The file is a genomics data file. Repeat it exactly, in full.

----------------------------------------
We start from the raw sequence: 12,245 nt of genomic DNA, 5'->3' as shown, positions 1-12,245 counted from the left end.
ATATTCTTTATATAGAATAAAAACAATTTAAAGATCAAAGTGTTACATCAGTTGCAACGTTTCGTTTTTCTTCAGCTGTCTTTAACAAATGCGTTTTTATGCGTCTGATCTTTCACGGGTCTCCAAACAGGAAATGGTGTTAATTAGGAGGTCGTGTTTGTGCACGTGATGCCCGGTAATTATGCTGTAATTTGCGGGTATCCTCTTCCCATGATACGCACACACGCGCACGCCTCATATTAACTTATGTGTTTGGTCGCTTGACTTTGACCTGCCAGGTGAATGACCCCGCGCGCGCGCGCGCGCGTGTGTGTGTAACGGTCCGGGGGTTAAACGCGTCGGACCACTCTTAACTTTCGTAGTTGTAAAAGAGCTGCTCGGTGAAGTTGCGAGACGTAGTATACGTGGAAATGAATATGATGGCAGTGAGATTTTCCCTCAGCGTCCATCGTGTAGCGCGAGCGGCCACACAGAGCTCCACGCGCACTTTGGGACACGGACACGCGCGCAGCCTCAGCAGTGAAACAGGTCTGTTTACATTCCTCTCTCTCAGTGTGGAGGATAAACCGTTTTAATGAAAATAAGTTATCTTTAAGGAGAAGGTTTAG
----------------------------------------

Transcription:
We start from the raw sequence: 12,245 nt of genomic DNA, 5'->3' as shown, positions 1-12,245 counted from the left end.
ATATTCTTTATATAGAATAAAAACAATTTAAAGATCAAAGTGTTACATCAGTTGCAACGTTTCGTTTTTCTTCAGCTGTCTTTAACAAATGCGTTTTTATGCGTCTGATCTTTCACGGGTCTCCAAACAGGAAATGGTGTTAATTAGGAGGTCGTGTTTGTGCACGTGATGCCCGGTAATTATGCTGTAATTTGCGGGTATCCTCTTCCCATGATACGCACACACGCGCACGCCTCATATTAACTTATGTGTTTGGTCGCTTGACTTTGACCTGCCAGGTGAATGACCCCGCGCGCGCGCGCGCGCGTGTGTGTGTAACGGTCCGGGGGTTAAACGCGTCGGACCACTCTTAACTTTCGTAGTTGTAAAAGAGCTGCTCGGTGAAGTTGCGAGACGTAGTATACGTGGAAATGAATATGATGGCAGTGAGATTTTCCCTCAGCGTCCATCGTGTAGCGCGAGCGGCCACACAGAGCTCCACGCGCACTTTGGGACACGGACACGCGCGCAGCCTCAGCAGTGAAACAGGTCTGTTTACATTCCTCTCTCTCAGTGTGGAGGATAAACCGTTTTAATGAAAATAAGTTATCTTTAAGGAGAAGGTTTAG